TNB to see rebound in 2H20 on strong regulated earnings


TENAGA Nasional Bhd’s (TNB) earnings are expected to rebound in the second half of 2020 (2H20), after the utility group posted a 41.5% drop in second-quarter (2Q) net profit due to higher tax expenses and weaker electricity sales.

TNB recorded a net profit of RM653.3 million in the 2Q ended June 30, 2020 (2QFY20), versus RM1.12 billion last year. Revenue slid 15.5% to RM10.89 billion from RM12.88 billion the year prior, as business activities slowed amid Malaysia’s pandemic containment measures.

Yet, the utility company’s major earnings stream remains intact, said Hong Leong Investment Bank Bhd (HLIB) analyst Daniel Wong in a recent note.

This comes as the revenue cap framework guarantees earnings at demand growth of 1.8% to 2% (transmission and distribution) and power purchase agreement/ service level agreement structure guarantees capacity payments (power generations).

“Nevertheless, its retail segment (under price cap) and other subsidiaries (including Sabah Electricity Sdn Bhd, GSPARX Sdn Bhd and TNB Repair and Maintenance Sdn Bhd) were affected by the Movement Control Order (MCO) in 1H20 due to lower power demand, stop work order and lower demand.

“On the brighter side, management guided power demand has seen upticks and job orders have resumed since the implementation of the Recovery MCO in June, resulting in earnings rebound in 2H20,” Wong said.

The government has also agreed to TNB’s proposal to introduce a “gap year” in 2021, between the end of Regulatory Period 2 (RP2) in December 2020 and the start of RP3, which is expected to be implemented for the 2022 to 2024 period.

This is to better assess various factors including power demand, fuel costs, equity risks and bad debts, among others, in setting RP3 terms.

HLIB maintained its ‘Buy’ call on TNB, with a lower target price (TP) of RM12.50 from RM13.20 previously.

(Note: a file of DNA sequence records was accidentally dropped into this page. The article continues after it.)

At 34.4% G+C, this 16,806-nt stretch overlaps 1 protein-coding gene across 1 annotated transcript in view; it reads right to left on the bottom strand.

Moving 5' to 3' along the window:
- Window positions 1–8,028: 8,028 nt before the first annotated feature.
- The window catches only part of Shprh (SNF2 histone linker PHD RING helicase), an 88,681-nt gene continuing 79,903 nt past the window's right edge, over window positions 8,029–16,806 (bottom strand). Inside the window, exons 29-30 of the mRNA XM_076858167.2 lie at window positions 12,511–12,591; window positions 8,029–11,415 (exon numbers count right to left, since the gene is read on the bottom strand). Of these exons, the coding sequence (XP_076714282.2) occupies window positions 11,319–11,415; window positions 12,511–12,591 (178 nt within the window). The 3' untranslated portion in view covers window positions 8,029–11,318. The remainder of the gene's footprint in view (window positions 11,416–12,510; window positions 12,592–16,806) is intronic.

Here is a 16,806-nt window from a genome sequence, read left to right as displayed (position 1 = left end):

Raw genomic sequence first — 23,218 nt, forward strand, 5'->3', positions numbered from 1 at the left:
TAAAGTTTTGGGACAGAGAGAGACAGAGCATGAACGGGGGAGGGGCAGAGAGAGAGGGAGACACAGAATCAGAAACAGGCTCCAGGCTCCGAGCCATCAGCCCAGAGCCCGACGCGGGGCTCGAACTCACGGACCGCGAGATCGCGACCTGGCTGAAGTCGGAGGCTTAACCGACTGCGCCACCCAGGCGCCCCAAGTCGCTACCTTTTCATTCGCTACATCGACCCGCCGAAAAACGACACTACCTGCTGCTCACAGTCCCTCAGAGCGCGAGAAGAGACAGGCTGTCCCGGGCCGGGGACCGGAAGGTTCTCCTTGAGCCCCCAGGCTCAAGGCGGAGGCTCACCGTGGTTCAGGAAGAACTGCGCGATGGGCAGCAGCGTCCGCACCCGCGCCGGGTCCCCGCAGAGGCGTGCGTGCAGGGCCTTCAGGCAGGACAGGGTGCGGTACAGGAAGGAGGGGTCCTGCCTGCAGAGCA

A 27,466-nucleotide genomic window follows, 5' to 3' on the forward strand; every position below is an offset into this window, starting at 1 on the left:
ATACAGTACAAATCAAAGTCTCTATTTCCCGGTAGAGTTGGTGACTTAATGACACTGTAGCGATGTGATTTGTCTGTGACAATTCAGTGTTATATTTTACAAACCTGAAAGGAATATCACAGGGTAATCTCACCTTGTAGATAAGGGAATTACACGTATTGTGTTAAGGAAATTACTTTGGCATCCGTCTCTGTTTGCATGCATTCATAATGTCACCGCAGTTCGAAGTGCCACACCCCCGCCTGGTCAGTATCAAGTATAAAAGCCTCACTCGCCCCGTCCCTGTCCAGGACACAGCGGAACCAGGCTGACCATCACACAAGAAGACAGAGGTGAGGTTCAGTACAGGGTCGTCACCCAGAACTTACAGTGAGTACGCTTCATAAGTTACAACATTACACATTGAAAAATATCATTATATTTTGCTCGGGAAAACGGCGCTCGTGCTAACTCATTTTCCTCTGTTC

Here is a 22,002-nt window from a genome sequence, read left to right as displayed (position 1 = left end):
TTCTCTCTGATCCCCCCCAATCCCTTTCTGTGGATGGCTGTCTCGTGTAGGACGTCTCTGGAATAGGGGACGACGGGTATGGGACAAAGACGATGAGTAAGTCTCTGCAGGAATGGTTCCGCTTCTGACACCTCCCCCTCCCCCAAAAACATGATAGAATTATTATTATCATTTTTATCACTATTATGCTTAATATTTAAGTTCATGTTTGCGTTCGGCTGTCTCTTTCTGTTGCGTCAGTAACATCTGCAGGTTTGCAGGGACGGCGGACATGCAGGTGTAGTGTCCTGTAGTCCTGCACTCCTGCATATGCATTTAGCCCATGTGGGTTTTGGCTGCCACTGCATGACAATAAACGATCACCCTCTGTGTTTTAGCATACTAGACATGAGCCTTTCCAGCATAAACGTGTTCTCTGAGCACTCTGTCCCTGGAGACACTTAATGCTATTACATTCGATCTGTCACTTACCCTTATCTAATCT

MIDF Amanah Investment Bank Bhd also kept its ‘Buy’ recommendation on the stock with a revised TP of RM13.10, against RM13.70 previously.

“Dividend yields of 3.3% to 4% (FY20 to FY21) are reasonably attractive in the current low bond yield environment, underpinned by easing capital expenditure for generation in the near-to-midterm, which suggests base dividends of at least at the higher end of the group’s 30% to 60% payout policy; and stretched government fiscal position suggests potentially higher cash upflow requirement from key government-linked companies,” MIDF analyst Hafriz Hezry said in a report.

He added that TNB’s regulated earnings are largely insulated as revenue cap entities’ earnings are guaranteed at a demand growth of 1.8% to 2% per annum under RP2.

AllianceDBS Research Sdn Bhd maintained a ‘Hold’ call on TNB, with a lower TP of RM11.10 from RM12.90.

“We are positive on TNB’s internal reorganisation plans, but expect the positive impact on earnings to only filter through gradually,” AllianceDBS analyst Siti Ruzanna Mohd Faruk stated in a note.

Following TNB’s internal reorganisation, the research firm expects to have better clarity of earnings from the separated power generation business and electricity retail business.

In its Bursa Malaysia filing last Friday, TNB said it anticipates a gradual recovery in performance for the 2H20, in line with the reopening of the domestic economy and the government’s economic stimulus measures.